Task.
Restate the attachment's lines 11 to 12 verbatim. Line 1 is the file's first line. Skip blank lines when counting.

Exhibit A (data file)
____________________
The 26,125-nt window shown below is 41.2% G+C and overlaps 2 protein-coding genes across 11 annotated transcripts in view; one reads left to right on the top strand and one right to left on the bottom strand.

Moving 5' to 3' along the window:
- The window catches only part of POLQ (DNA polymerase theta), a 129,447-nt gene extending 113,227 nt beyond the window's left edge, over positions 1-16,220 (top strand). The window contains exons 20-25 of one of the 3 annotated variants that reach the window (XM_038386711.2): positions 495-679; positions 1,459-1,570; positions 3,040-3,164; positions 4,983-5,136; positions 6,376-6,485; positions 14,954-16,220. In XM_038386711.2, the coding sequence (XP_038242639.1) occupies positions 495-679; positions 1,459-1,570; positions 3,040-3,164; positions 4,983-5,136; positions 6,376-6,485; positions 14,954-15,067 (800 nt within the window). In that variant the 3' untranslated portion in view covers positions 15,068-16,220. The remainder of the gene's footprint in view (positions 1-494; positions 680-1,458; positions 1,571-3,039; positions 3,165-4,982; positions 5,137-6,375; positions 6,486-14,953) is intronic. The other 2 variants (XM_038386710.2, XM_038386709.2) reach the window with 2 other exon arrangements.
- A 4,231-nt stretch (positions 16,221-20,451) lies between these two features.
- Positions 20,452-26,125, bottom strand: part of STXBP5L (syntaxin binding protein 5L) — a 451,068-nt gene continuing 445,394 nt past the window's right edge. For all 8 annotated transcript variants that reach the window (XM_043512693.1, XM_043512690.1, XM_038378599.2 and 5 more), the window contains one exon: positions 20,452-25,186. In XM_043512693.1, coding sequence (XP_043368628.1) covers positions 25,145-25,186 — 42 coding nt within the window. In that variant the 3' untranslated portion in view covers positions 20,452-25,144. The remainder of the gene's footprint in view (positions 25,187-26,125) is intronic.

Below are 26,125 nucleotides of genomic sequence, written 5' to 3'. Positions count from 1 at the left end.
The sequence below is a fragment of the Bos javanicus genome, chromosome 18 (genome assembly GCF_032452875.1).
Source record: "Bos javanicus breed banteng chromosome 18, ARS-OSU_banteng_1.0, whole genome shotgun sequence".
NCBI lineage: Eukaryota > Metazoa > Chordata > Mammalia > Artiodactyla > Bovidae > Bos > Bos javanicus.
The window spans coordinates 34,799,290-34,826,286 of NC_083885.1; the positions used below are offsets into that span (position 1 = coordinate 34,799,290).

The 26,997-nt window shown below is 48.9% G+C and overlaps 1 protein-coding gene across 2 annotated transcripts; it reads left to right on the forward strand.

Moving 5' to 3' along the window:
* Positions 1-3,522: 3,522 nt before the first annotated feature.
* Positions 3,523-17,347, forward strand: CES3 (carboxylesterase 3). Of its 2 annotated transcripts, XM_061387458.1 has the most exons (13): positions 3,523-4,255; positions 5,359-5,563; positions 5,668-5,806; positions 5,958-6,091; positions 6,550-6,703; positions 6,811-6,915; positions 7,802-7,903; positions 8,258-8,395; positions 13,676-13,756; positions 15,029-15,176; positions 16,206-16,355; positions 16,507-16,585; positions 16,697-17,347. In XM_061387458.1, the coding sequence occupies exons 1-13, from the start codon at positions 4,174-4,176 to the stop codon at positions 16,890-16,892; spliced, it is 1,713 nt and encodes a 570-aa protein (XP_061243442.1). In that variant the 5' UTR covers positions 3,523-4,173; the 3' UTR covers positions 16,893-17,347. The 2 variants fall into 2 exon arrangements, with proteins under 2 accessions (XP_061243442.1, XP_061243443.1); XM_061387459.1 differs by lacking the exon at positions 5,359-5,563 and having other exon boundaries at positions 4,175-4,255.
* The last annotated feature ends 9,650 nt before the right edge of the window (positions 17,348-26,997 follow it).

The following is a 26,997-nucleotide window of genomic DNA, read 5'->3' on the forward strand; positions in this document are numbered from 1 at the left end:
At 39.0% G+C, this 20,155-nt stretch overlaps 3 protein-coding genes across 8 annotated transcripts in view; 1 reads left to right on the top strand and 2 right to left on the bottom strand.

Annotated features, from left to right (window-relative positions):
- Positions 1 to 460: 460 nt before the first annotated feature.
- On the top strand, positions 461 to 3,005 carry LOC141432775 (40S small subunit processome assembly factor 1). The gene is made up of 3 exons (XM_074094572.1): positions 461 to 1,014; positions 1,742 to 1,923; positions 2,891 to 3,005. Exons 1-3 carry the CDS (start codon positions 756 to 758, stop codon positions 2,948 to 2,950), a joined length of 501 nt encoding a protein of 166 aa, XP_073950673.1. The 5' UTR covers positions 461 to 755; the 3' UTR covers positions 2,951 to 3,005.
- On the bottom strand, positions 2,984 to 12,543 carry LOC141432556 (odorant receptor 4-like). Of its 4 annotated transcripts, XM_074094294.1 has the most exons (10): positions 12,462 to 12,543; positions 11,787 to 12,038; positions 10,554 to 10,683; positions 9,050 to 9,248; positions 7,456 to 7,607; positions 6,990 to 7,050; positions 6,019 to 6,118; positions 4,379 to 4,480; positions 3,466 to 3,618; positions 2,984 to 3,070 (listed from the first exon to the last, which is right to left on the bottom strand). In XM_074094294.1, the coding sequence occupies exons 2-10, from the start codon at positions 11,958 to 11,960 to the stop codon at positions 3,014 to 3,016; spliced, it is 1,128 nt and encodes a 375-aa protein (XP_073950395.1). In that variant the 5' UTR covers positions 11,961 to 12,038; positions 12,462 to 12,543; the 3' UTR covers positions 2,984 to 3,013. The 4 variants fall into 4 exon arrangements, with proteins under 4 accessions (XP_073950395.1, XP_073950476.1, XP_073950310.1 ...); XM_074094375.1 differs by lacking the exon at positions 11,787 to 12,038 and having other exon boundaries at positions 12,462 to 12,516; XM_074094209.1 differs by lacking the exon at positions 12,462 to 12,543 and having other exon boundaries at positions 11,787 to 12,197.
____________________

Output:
The 26,997-nt window shown below is 48.9% G+C and overlaps 1 protein-coding gene across 2 annotated transcripts; it reads left to right on the forward strand.

Moving 5' to 3' along the window: